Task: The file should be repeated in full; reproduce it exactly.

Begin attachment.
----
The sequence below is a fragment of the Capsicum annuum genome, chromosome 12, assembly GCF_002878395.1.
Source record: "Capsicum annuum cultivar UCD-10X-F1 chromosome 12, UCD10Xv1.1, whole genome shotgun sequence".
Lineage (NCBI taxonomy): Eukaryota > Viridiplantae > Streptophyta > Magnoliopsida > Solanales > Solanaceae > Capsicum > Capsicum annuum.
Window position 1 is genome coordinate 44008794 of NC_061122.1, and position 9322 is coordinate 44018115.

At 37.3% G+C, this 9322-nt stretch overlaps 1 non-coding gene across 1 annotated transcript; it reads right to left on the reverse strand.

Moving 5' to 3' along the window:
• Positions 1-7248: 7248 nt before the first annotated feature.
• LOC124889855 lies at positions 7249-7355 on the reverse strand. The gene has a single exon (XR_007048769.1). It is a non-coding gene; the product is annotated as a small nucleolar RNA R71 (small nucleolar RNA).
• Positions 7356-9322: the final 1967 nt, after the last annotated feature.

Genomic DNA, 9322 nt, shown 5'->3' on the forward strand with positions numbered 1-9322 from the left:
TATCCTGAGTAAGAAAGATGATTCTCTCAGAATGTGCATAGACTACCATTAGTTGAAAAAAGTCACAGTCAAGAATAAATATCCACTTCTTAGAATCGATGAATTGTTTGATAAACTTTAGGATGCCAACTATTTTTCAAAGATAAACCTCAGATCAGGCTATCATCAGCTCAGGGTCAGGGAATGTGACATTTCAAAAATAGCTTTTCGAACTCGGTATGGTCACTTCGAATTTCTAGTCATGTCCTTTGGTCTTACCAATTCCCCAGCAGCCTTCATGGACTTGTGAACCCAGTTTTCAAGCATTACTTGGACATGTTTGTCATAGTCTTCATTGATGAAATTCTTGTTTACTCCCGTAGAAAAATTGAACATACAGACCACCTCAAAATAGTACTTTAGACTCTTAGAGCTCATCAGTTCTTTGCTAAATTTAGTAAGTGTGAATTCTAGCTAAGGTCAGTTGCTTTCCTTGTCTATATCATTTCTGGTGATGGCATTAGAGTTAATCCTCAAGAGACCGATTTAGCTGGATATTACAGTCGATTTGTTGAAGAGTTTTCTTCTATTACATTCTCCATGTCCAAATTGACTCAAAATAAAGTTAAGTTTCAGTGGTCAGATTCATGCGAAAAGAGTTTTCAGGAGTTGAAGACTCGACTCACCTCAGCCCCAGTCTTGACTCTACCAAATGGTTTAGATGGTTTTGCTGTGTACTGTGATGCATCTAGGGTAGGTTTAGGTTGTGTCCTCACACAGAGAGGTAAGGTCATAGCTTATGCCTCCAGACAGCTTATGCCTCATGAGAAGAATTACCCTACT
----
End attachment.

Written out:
The sequence below is a fragment of the Capsicum annuum genome, chromosome 12, assembly GCF_002878395.1.
Source record: "Capsicum annuum cultivar UCD-10X-F1 chromosome 12, UCD10Xv1.1, whole genome shotgun sequence".
Lineage (NCBI taxonomy): Eukaryota > Viridiplantae > Streptophyta > Magnoliopsida > Solanales > Solanaceae > Capsicum > Capsicum annuum.
Window position 1 is genome coordinate 44008794 of NC_061122.1, and position 9322 is coordinate 44018115.

At 37.3% G+C, this 9322-nt stretch overlaps 1 non-coding gene across 1 annotated transcript; it reads right to left on the reverse strand.

Moving 5' to 3' along the window:
• Positions 1-7248: 7248 nt before the first annotated feature.
• LOC124889855 lies at positions 7249-7355 on the reverse strand. The gene has a single exon (XR_007048769.1). It is a non-coding gene; the product is annotated as a small nucleolar RNA R71 (small nucleolar RNA).
• Positions 7356-9322: the final 1967 nt, after the last annotated feature.

Genomic DNA, 9322 nt, shown 5'->3' on the forward strand with positions numbered 1-9322 from the left:
TATCCTGAGTAAGAAAGATGATTCTCTCAGAATGTGCATAGACTACCATTAGTTGAAAAAAGTCACAGTCAAGAATAAATATCCACTTCTTAGAATCGATGAATTGTTTGATAAACTTTAGGATGCCAACTATTTTTCAAAGATAAACCTCAGATCAGGCTATCATCAGCTCAGGGTCAGGGAATGTGACATTTCAAAAATAGCTTTTCGAACTCGGTATGGTCACTTCGAATTTCTAGTCATGTCCTTTGGTCTTACCAATTCCCCAGCAGCCTTCATGGACTTGTGAACCCAGTTTTCAAGCATTACTTGGACATGTTTGTCATAGTCTTCATTGATGAAATTCTTGTTTACTCCCGTAGAAAAATTGAACATACAGACCACCTCAAAATAGTACTTTAGACTCTTAGAGCTCATCAGTTCTTTGCTAAATTTAGTAAGTGTGAATTCTAGCTAAGGTCAGTTGCTTTCCTTGTCTATATCATTTCTGGTGATGGCATTAGAGTTAATCCTCAAGAGACCGATTTAGCTGGATATTACAGTCGATTTGTTGAAGAGTTTTCTTCTATTACATTCTCCATGTCCAAATTGACTCAAAATAAAGTTAAGTTTCAGTGGTCAGATTCATGCGAAAAGAGTTTTCAGGAGTTGAAGACTCGACTCACCTCAGCCCCAGTCTTGACTCTACCAAATGGTTTAGATGGTTTTGCTGTGTACTGTGATGCATCTAGGGTAGGTTTAGGTTGTGTCCTCACACAGAGAGGTAAGGTCATAGCTTATGCCTCCAGACAGCTTATGCCTCATGAGAAGAATTACCCTACT